Born in the village of Zheravna, Yovkov studied at First Sofia Men’s High School, from which he graduated in 1900 with honours, and became a teacher. After teaching for one year in a village in central Bulgaria he entered into the School for Reserve Officers in Knyazhevo as a cadet, before moving to Sofia University to study law in 1904.
When the First Balkan War began in 1912, he received was enlisted and, along with his brother Kosta, joined the 41st division (probably 41st regiment) at Bourgas. He was wounded by a bullet in his leg fighting in the Second Balkan War in 1913, during a battle near Doyran. Following this he settled in Sofia and became an editor of the People’s Army (Narodna Armiya) magazine, and then librarian for the Minister of Interior Affairs and editor of a state publication.
He spent trying years teaching in Varna until the autumn of 1920, after which he served as a press secretary in the Bulgarian legislation in Bucharest. He was demoted in 1927 for unspecified reasons, which caused him to resign and return to Sofia.
Yovkov’s war experiences greatly influenced his mentality and style of writing. Whereas his first literary effort was a short story about village life and patriarchal customs, published in 1910, his post-war pieces were more harsh and militaristic. Eventually he moved away from melancholic, depressive themes towards authentic descriptions of villagers and country life. In his short story Shibil, he used turkisms to give a sense of realism to the work. His story Legends of Stara Planina (1927, Staroplaninski legendi, alternately known as the Balkan Legends ) and play Inn at Antimovo (1927) established him as a major writer. In 1929, he received the Cyril and Methodius Prize for Literature from the Bulgarian Academy of Science.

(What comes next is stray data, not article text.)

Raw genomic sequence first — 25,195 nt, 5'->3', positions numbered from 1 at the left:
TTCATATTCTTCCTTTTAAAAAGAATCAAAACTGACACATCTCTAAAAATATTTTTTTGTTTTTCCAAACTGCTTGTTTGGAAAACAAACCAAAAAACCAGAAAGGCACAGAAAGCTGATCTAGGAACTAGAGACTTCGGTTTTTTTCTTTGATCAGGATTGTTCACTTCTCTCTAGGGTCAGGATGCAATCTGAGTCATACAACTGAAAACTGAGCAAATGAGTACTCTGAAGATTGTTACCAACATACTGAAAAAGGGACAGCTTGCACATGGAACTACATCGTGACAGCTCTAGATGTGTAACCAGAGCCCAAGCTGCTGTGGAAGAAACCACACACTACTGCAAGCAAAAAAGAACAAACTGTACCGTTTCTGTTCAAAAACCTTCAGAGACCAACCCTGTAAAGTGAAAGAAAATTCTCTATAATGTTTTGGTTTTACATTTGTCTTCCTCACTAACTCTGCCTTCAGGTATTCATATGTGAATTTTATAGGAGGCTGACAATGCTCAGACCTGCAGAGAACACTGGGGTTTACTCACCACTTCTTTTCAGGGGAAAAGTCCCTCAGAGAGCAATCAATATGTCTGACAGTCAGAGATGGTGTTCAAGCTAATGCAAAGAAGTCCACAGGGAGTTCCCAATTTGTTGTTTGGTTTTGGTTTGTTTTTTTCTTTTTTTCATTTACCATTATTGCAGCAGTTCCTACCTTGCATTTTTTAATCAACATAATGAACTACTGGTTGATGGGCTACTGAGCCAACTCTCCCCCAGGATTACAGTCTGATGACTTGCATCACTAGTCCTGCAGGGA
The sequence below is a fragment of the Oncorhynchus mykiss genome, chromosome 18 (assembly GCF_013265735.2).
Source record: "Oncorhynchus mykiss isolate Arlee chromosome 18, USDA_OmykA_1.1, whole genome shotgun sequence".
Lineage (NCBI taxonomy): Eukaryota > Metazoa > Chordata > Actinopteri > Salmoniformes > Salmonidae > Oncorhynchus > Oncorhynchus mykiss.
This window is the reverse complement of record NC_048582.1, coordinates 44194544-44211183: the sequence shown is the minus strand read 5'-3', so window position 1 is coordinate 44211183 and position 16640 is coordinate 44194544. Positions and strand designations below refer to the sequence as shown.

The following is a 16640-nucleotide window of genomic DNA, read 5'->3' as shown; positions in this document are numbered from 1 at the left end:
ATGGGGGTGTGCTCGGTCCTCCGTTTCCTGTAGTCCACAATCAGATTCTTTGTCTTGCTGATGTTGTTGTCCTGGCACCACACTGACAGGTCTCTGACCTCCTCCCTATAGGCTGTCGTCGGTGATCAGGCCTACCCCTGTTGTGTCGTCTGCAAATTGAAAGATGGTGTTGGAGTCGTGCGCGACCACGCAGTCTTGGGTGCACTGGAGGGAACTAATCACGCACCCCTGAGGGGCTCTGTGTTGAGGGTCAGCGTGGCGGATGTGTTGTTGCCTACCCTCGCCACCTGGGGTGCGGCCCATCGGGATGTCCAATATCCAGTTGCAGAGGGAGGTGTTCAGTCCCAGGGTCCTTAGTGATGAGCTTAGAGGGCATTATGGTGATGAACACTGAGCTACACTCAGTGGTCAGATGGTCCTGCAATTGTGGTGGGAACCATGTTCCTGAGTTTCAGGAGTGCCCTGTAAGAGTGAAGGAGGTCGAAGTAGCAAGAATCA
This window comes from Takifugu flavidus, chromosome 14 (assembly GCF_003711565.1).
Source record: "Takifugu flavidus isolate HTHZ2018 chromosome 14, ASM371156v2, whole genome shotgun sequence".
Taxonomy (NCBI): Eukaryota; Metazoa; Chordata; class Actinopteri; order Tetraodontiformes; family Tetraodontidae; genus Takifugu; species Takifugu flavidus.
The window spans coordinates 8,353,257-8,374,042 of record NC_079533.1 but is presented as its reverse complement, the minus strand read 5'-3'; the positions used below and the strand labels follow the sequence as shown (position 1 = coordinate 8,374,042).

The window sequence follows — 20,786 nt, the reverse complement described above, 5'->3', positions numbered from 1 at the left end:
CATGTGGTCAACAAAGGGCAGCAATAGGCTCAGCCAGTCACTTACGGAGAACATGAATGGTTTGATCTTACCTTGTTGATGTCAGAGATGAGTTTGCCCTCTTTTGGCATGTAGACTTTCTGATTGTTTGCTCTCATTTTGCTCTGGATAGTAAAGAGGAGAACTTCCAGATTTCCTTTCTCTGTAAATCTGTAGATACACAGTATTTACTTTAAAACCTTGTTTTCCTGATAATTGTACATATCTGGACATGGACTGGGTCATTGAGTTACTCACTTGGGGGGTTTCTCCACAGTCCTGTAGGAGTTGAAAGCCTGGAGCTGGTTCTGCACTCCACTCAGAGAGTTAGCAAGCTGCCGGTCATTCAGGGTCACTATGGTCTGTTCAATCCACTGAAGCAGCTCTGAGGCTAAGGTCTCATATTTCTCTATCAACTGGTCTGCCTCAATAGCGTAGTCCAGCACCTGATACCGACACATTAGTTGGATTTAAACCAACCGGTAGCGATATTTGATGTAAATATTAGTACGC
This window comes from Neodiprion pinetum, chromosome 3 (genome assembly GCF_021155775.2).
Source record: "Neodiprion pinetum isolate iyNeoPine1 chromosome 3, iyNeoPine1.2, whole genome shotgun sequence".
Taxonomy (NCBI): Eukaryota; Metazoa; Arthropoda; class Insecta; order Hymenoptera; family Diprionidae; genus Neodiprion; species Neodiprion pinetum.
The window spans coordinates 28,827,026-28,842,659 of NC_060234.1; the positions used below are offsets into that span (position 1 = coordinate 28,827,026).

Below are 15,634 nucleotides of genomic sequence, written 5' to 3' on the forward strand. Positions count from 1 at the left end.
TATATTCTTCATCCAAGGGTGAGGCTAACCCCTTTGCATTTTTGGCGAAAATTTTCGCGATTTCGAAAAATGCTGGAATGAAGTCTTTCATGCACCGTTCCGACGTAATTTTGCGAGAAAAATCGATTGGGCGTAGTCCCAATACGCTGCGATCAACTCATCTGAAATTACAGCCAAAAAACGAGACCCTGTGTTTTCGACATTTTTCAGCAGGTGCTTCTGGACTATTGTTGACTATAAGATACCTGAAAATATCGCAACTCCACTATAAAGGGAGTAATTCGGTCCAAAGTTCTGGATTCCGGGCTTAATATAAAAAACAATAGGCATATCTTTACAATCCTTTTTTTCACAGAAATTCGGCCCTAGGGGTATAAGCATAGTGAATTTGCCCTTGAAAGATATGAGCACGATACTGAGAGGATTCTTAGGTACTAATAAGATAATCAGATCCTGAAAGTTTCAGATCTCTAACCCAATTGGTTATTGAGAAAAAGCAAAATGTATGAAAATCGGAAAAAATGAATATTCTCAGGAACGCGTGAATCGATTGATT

His other works include the dramas Albena (1930) and Boryana (1932); a comedy The Millionaire (1930, Milionerut); and a book, The Family by the Frontier (1934, Chiflikut krai granitsata).
A number of his stories were made into films, including Nai-vyarnata ctrazha (The Most Loyal Guard, film in 1929); Shibil (1968); Nona (1973, from the novel Chiflikut krai granitsata); and 24 Chasa duzhd (1982, based on the novel Chastinyat uchitel).
Yovkov’s natal home in Zheravna was turned into a museum in 1957.
In 1985, a dam in northeastern Bulgaria was named after him. Yovkovtsi Dam, situated 5km from the town of Elena, supplies water to Veliko Turnovo and surrounding areas. It is 223,000 decares in size and is a hygienic protected zone.
There is a bust of Yovkov in the park behind Vasil Levski National Stadium in Sofia.